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Plessy v. Ferguson

In 1896, the United States Supreme Court issued a ruling in Plessy v. Ferguson that set the standard for racial segregation for decades to come. The foundation of the case is rooted in 1890, when the state of Louisiana passed a legislation known as the Separate Car Act; this mandated segregated accommodations for black and white passengers on train cars. Two years later, Homer Plessy boarded the train car that was designated for whites only. Because he was legally considered an octoroon – that is, a person with one-eighth of his ancestry being African American – he was arrested for violation of the state mandate.

Plessy v. Ferguson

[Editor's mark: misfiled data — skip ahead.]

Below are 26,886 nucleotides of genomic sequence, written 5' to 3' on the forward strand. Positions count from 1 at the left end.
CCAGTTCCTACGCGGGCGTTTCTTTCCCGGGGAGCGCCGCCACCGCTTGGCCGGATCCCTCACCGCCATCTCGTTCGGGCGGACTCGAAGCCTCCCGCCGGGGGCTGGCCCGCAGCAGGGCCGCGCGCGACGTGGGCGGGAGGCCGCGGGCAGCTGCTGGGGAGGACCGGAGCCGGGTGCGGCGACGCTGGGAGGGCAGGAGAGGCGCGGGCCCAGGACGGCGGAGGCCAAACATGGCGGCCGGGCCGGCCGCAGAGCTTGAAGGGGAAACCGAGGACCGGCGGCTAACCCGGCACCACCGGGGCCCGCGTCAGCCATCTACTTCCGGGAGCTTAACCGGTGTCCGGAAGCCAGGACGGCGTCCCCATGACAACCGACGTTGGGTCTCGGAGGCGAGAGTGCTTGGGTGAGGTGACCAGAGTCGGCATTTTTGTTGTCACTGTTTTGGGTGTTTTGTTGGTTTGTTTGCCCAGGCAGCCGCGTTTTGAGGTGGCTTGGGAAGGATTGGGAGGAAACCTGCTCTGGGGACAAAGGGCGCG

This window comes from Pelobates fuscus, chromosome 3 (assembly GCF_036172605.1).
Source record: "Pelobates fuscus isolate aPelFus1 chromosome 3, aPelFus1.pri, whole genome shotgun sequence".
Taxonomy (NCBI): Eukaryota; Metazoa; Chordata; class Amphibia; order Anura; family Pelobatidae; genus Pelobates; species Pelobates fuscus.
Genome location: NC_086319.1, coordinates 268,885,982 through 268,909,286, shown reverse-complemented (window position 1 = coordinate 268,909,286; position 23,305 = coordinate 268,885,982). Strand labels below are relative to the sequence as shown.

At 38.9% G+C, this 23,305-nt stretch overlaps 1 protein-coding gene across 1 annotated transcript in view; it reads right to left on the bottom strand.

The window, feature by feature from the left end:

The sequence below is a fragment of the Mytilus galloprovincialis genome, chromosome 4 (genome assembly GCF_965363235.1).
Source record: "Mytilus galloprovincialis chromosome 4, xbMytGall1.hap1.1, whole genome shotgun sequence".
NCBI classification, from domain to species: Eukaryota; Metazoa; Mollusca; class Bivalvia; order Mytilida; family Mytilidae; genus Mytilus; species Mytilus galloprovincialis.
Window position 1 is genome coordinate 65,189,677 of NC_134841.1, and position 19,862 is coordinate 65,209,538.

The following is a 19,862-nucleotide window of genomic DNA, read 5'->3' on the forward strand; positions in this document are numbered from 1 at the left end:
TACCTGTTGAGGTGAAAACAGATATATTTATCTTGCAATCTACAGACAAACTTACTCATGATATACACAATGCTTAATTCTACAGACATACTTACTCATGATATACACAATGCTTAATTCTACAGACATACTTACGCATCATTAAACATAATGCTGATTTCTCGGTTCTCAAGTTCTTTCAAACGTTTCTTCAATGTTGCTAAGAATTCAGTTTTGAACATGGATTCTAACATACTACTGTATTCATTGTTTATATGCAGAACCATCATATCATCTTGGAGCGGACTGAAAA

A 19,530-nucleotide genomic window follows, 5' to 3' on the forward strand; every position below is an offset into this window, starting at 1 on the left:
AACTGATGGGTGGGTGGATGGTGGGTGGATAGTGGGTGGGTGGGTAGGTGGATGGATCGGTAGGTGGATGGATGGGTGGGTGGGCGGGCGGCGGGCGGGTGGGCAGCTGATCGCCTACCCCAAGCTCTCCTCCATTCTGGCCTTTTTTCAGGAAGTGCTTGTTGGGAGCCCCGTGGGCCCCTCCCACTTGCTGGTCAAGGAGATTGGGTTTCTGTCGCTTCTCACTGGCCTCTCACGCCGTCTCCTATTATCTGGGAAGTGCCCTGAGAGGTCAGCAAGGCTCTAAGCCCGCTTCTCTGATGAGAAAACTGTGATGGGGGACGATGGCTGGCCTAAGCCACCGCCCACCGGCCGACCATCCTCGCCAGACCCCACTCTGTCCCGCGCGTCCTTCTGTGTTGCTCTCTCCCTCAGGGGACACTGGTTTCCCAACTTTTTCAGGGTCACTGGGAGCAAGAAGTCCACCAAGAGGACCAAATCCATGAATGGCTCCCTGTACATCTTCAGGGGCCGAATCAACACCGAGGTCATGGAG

Upon Plessy’s initial trial, his lawyers challenged the constitutionality of the state law; when he was found guilty, the ruling was appealed to the Louisiana Supreme Court. After he was again found guilty, the case was appealed to the United States Supreme Court. In May 1896, the Supreme Court upheld Plessy’s conviction, saying that even though the Fourteenth Amendment ensured there was legal equality for blacks and whites, it did nothing to require that any other form of separation, social or otherwise, be eliminated. The power to determine whether a law was reasonable, they claimed, fell to the individual states due to their “police powers.” The case made it clear that “equal, but separate accommodations for the white and colored races” was perfectly justifiable in American society, giving rise to the “separate but equal” doctrine that ensured the creation and continuance of racial segregation throughout the nation for decades to come. It would not be until 1954, in the Supreme Court case of Brown v. Board of Education of Topeka, Kansas that the “separate but equal” doctrine would be overturned.

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